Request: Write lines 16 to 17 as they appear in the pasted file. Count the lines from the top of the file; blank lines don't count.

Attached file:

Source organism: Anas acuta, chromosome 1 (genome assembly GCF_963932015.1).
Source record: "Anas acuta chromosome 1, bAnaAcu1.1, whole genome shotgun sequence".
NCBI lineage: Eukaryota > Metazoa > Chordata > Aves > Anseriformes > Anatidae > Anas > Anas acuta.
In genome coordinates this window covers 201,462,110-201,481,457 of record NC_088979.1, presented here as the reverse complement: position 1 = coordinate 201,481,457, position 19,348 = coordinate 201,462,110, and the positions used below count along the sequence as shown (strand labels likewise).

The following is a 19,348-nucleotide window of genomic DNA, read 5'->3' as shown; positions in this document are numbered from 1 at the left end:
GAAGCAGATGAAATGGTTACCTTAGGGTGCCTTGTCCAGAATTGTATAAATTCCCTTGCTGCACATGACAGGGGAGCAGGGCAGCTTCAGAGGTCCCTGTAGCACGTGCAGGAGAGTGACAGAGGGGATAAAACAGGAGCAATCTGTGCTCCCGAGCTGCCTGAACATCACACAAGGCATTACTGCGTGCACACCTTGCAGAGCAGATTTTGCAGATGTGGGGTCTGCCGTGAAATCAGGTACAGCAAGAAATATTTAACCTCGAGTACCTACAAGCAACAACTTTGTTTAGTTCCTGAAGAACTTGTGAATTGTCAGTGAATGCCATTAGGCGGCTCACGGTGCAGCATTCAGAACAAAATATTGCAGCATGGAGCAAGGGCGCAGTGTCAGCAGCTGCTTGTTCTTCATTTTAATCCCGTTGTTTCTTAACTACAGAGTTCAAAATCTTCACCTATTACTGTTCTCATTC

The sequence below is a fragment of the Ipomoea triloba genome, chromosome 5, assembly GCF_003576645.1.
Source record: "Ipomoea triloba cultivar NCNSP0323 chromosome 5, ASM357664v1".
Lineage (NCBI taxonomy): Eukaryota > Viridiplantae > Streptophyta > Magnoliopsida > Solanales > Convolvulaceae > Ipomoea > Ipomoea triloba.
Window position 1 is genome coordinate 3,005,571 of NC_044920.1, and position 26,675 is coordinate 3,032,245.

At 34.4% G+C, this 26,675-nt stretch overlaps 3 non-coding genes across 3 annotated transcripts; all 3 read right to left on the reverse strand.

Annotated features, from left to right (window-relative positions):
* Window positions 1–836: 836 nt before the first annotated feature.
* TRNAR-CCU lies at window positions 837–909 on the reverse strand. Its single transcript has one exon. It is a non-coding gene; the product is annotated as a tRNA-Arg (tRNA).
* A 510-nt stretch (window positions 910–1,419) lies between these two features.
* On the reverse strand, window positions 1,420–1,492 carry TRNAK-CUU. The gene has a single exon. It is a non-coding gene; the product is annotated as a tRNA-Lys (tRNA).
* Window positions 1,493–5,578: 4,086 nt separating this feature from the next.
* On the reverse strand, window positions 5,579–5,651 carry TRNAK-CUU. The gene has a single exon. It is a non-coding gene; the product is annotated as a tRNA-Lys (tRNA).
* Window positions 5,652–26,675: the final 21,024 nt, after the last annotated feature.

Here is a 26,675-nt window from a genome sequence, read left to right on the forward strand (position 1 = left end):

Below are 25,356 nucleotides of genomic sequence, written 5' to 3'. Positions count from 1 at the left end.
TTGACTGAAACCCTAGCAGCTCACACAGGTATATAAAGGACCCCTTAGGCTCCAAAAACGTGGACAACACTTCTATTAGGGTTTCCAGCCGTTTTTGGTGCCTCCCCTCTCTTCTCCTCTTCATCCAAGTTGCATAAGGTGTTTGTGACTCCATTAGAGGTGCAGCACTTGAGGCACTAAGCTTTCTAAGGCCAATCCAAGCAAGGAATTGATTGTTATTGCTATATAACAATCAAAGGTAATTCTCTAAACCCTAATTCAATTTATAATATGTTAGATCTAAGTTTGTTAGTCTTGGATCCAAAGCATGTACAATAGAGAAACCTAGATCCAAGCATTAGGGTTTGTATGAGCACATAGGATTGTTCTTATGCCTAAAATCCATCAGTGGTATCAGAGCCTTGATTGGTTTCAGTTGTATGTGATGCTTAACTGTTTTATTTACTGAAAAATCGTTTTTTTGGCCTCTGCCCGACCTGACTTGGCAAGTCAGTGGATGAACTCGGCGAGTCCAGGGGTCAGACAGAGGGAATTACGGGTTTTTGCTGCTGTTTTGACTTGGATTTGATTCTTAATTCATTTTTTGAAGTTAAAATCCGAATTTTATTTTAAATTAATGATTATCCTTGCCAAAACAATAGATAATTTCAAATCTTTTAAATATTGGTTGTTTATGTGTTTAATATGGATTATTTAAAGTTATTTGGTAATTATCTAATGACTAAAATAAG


* On the reverse strand, window positions 1,420–1,492 carry TRNAK-CUU. The gene has a single exon. It is a non-coding gene; the product is annotated as a tRNA-Lys (tRNA).
* Window positions 1,493–5,578: 4,086 nt separating this feature from the next.